Droughts & floods
Drought is an intrinsic part of the Australian landscape. With one of the most variable rainfall climates in the world, severe drought affects some part of Australia about once every 18 years. Intervals between severe droughts have varied from four to 38 years and the impacts of climate change will mean more prolonged dry periods, particularly in inland areas of NSW.
Low flows and critical water planning
The department plays a vital role in managing, allocating and protecting the water resources of NSW, especially important during times of low flows and drought.
During periods of drought, water sharing plans may be suspended. Incident Response Guides (currently in development by the department) will come into full effect and the Minister will take advice from Critical Water Advisory Groups who will respond to valley-specific needs, consistent with our state-wide policy. When flows increase, water sharing is conducted as close to the plan rules as possible, in preparation for plan recommencement.
Domestic water restrictions
During drought conditions, the department may restrict the use of surface and groundwater for domestic purposes (under s324 Order Water Management Act 2000) to the same level as local council water restrictions.
Town water supply
The department works in partnership with local water utilities in regional NSW to manage town water supplies during drought.
The department is currently developing an extreme events policy for the state and incident response guides for all surface and groundwaters in the Murray Darling Basin, to manage water quantity and quality during drought. As the Incident Response Guides extreme event management requirements of the Basin Plan (section 1.1) focus on water availability and water quality, floods are not included in these guides.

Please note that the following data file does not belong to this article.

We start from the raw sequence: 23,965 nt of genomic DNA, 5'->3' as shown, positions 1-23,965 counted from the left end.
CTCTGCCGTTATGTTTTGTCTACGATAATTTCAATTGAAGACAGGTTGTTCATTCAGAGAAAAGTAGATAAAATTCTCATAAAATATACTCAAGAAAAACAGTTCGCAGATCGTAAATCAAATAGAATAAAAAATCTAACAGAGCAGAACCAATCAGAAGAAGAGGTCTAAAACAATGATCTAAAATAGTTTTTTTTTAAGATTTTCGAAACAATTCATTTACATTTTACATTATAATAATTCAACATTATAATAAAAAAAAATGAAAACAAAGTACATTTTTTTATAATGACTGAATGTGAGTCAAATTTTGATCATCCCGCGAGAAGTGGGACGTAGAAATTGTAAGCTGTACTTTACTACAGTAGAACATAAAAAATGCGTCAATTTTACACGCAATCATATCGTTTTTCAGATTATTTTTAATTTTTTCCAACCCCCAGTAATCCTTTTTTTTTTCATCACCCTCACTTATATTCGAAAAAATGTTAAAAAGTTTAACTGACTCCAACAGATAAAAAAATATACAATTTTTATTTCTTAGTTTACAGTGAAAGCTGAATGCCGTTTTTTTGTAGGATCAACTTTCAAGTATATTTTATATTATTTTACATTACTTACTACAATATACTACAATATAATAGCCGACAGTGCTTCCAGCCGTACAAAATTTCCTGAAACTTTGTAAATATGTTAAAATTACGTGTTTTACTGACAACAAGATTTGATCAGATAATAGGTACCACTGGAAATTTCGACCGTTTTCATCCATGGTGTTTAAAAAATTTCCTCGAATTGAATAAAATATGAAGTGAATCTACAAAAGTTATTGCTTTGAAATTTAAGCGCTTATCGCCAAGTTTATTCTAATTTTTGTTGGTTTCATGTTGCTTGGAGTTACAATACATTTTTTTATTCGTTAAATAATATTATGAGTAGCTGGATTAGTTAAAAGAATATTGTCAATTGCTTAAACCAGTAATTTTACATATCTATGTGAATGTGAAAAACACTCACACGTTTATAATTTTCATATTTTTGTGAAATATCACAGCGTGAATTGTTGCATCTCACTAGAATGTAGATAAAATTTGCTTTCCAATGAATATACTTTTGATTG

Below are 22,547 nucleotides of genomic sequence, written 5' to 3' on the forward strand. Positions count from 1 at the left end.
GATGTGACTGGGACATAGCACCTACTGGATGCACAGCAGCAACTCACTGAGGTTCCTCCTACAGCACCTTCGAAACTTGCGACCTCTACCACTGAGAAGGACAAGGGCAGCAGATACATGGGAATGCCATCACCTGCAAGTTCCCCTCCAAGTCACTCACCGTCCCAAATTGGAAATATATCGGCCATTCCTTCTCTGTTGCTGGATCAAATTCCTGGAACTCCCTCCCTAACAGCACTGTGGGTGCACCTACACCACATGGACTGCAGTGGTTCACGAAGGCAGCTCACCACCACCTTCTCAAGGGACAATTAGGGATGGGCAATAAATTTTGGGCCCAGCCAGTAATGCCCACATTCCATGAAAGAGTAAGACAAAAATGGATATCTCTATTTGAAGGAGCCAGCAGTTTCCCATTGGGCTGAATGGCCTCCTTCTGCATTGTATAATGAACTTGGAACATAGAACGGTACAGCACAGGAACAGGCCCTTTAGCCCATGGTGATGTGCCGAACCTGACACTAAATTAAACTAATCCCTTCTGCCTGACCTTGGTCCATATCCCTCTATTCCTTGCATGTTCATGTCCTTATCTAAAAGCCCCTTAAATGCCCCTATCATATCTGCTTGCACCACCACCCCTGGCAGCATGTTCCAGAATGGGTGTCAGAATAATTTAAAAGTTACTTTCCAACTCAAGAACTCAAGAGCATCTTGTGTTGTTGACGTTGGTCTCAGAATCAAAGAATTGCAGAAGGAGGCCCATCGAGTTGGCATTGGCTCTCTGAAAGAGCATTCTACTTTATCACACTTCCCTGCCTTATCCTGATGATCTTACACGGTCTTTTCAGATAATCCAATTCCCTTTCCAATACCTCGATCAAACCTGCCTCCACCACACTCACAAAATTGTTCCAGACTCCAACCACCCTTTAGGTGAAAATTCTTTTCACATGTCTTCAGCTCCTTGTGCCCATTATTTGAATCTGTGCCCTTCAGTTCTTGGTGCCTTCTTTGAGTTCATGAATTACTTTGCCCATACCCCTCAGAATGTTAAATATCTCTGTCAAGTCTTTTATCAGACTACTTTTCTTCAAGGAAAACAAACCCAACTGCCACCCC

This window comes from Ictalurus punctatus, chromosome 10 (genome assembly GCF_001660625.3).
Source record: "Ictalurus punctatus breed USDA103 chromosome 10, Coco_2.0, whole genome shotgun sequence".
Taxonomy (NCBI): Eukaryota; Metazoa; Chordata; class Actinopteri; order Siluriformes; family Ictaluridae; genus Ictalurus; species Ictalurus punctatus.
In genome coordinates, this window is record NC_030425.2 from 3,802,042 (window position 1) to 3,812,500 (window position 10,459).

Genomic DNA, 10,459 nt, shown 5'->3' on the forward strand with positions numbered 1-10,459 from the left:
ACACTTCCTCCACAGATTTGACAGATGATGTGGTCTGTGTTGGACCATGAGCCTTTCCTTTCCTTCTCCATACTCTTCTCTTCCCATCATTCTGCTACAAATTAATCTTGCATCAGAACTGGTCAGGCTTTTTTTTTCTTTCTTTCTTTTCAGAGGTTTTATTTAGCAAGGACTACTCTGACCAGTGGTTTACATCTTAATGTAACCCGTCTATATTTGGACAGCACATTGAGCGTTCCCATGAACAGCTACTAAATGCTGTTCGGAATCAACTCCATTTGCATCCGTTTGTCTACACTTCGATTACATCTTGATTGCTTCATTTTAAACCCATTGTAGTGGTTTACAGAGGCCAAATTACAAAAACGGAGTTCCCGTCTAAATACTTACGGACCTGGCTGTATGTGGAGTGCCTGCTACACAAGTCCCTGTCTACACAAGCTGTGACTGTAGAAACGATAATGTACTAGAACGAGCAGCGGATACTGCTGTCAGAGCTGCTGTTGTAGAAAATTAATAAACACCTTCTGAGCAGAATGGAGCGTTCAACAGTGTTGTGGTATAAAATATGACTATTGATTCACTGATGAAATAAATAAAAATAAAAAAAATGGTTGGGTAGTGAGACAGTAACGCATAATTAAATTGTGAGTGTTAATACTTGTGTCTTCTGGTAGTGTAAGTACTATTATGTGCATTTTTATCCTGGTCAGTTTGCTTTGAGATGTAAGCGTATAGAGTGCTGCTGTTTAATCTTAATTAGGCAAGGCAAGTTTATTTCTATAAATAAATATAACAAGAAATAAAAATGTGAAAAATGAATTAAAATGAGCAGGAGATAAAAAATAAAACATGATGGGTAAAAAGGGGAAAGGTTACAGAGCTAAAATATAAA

In the case of a drought event, the management response will involve progressively introducing more stringent measures to support the highest priority needs as the event becomes more critical.
For water quality events, management responses will be guided by the type of event, which can be varied and which are often managed by parties other than the department.
Water availability during high flows or flood
During periods of high flow, water is shared in accordance with the water sharing plan.
In the case of very high and flood flows, the department works with WaterNSW and the State Emergency Service to manage flows and provide timely information to affected communities.
Monitoring water during flood
Data collection and dissemination plays a crucial role in day-to-day water management activities across the state. During flood events this role becomes even more critical for both flood forecasting and flood management.
The department's network of over 700 telemetered water monitoring sites is a critical element in decision making by key agencies such as Bureau of Meteorology and the State Emergency Services.